Category: Art

Bernard Boutet de Monvel -- Art Of The Day

Bernard Boutet de Monvel — Art Of The Day

Bernard Boutet de Monvel — Art Of The Day

Today’s art of the day is from Bernard Boutet de Monvel.

Bernard Boutet de Monvel -- Art Of The Day art deco mrs warren pershing painting portrait design architecture rectilinear style nature background

Bernard Boutet de Monvel was the father of the ‘profile picture.’ See what I did there? A lot of his paintings of people were done in profile. His style was the precursor for the Art Deco movement in art and design. It’s something known now as ‘rectilinear’ painting. It’s a term reserved for architecture and drafting. If you remember my earlier posts, I’ve talked a bit about the bridging of the gap between art, science, and engineering.

What Bernard Boutet de Monvel did was bridge the gap between art, design, and architecture — a natural procession in my opinion. Art and design are very closely related, and the connection he made helped solidify him as an imperative figure in the art world.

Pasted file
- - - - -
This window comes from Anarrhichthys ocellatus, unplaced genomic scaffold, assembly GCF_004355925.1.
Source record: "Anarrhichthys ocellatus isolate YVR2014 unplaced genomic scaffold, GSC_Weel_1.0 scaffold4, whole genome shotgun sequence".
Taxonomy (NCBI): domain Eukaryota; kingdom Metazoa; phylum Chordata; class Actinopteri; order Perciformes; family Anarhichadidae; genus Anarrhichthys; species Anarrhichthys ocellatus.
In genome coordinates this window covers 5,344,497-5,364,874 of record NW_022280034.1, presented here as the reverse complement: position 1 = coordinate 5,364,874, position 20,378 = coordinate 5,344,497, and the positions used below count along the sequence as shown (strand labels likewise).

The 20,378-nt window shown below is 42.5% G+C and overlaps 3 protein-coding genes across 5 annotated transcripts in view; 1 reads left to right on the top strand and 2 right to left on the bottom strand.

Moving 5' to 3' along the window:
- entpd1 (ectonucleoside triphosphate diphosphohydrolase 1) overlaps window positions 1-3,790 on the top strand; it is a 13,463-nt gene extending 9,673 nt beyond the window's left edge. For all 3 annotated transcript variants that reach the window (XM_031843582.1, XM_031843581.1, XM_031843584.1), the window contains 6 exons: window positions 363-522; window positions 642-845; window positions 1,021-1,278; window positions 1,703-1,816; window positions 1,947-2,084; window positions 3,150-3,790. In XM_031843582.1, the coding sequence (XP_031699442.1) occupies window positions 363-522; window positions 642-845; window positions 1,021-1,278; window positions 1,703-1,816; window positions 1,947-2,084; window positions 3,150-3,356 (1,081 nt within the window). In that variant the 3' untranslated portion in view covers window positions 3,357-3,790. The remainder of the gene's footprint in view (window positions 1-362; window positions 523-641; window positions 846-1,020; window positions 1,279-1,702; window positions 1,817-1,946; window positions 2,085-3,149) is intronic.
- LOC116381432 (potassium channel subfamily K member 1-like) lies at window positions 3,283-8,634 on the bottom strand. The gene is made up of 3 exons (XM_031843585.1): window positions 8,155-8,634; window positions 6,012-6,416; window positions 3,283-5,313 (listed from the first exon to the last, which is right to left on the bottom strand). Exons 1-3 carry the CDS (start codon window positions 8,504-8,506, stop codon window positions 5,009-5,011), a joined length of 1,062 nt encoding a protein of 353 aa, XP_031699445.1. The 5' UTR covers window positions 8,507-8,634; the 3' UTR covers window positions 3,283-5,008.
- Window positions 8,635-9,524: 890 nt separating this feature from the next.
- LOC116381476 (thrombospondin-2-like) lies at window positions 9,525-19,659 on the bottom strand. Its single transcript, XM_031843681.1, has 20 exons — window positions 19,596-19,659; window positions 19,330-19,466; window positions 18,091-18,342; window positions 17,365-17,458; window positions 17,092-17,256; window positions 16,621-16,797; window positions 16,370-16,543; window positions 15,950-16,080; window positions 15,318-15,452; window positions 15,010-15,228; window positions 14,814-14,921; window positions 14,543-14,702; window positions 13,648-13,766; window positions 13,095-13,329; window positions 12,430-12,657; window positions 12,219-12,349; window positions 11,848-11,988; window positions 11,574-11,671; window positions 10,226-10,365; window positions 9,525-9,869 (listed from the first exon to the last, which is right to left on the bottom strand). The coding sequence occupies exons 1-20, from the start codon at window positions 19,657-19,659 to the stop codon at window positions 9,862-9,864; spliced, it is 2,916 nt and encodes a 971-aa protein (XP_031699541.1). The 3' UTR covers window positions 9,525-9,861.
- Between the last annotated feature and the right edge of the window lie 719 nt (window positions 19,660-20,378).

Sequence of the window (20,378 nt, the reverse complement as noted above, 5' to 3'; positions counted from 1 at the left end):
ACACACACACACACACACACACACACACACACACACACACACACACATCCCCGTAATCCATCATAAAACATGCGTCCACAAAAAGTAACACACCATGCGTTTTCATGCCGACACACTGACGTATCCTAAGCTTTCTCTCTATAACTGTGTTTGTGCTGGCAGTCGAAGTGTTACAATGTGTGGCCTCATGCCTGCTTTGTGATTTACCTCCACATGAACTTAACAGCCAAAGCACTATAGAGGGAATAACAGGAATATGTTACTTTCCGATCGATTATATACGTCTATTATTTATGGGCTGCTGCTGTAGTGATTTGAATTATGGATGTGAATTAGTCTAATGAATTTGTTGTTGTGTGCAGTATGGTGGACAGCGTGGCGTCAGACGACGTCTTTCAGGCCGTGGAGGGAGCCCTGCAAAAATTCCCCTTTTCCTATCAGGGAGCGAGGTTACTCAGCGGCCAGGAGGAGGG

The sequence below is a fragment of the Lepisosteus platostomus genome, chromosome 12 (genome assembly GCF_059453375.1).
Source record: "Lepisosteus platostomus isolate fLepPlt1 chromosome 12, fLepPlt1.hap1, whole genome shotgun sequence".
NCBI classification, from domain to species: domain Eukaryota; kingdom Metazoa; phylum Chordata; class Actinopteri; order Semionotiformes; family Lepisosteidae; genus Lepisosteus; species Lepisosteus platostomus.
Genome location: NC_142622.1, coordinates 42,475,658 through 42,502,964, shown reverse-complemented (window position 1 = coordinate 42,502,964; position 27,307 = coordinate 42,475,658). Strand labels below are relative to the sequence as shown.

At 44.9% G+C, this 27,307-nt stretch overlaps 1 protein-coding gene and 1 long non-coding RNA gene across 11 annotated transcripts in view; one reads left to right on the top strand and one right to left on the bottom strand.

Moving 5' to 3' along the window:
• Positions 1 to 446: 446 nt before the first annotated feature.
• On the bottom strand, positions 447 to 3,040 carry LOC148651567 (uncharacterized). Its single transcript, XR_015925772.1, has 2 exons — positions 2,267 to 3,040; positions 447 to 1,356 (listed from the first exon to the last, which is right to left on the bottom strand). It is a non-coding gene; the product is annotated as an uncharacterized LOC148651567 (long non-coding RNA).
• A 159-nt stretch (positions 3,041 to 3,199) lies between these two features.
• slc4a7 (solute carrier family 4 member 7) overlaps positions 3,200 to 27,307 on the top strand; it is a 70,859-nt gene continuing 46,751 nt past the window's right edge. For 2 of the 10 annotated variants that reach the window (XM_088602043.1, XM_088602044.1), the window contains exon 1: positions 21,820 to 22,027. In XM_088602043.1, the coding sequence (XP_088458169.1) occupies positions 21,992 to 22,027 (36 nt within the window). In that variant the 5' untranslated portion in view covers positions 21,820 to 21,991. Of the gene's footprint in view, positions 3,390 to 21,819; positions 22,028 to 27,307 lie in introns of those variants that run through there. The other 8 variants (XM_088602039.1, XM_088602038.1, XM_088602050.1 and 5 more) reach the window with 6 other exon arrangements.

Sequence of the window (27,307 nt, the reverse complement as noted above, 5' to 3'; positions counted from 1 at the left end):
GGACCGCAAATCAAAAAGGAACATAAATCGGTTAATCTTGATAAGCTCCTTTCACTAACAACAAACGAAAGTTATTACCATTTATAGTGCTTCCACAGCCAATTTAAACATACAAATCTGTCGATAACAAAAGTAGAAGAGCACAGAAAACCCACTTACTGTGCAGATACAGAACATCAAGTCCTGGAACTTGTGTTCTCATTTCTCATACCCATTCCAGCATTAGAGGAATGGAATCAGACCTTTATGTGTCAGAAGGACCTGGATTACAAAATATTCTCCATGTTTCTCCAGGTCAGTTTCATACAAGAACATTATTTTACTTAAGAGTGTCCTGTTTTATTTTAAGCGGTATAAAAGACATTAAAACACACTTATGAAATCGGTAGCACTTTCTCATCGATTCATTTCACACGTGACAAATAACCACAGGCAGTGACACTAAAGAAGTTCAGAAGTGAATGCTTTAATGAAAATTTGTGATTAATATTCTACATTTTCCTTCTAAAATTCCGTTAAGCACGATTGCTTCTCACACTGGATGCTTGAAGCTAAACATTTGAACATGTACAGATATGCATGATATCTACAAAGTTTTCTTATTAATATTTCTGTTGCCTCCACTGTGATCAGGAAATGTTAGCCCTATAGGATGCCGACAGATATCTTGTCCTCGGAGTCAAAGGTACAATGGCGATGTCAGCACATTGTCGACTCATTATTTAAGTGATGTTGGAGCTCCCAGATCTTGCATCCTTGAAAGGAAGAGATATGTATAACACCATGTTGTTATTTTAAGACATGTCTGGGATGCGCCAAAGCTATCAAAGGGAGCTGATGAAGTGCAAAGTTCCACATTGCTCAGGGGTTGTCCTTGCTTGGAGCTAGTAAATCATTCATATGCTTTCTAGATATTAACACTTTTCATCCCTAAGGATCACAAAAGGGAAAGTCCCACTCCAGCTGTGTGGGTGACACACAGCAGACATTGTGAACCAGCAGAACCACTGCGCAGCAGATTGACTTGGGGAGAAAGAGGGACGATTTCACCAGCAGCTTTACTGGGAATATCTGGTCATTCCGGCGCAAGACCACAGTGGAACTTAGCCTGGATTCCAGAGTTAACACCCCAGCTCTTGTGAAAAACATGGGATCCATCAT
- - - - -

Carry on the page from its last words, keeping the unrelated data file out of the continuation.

The above portrait of Mrs. Warren Pershing is very seamless in my opinion. The background is further away, and it looks almost like she stepped into the shot, ‘photobombing’ this picture of a landscape. There is something very interesting about that. However, it doesn’t look forced or awkward. She seems to belong and fit in right where she’s standing.

There’s a lot of detail in the background, making it just as important as the subject. This confirms my earlier statement that Bernard Boutet de Monvel sought to connect art and design.

London calling Lucian Frdud kitty garman

London Calling — Art Of The Day

London Calling — Art Of The Day

For today’s art of the day, I wanted to take it back to the London Calling exhibit I saw at the Getty last summer. I loved his exhibit, all the artists were incredible. But what really grabbed my attention are the changes I noticed in Lucian Freud’s work.

London calling Lucian Freud kitty garman

London calling Lucie Freud portrait of bowery

The painting of Kitty Garman with her cat was painted in 1947, one of Freud’s earlier works. The portrait of Bowery was painted in 1991. Lucian Freud was a painter who questioned sexual identity and chose subjects whose sexuality was inconsistent or ‘fluid.’ Leigh Bowery was a gay icon who died shortly after this painting was made, from complications from AIDS. Freud himself was involved with both men and women throughout his life. What all of this says about Freud’s own sexuality is something his grandfather Sigmund would have to answer.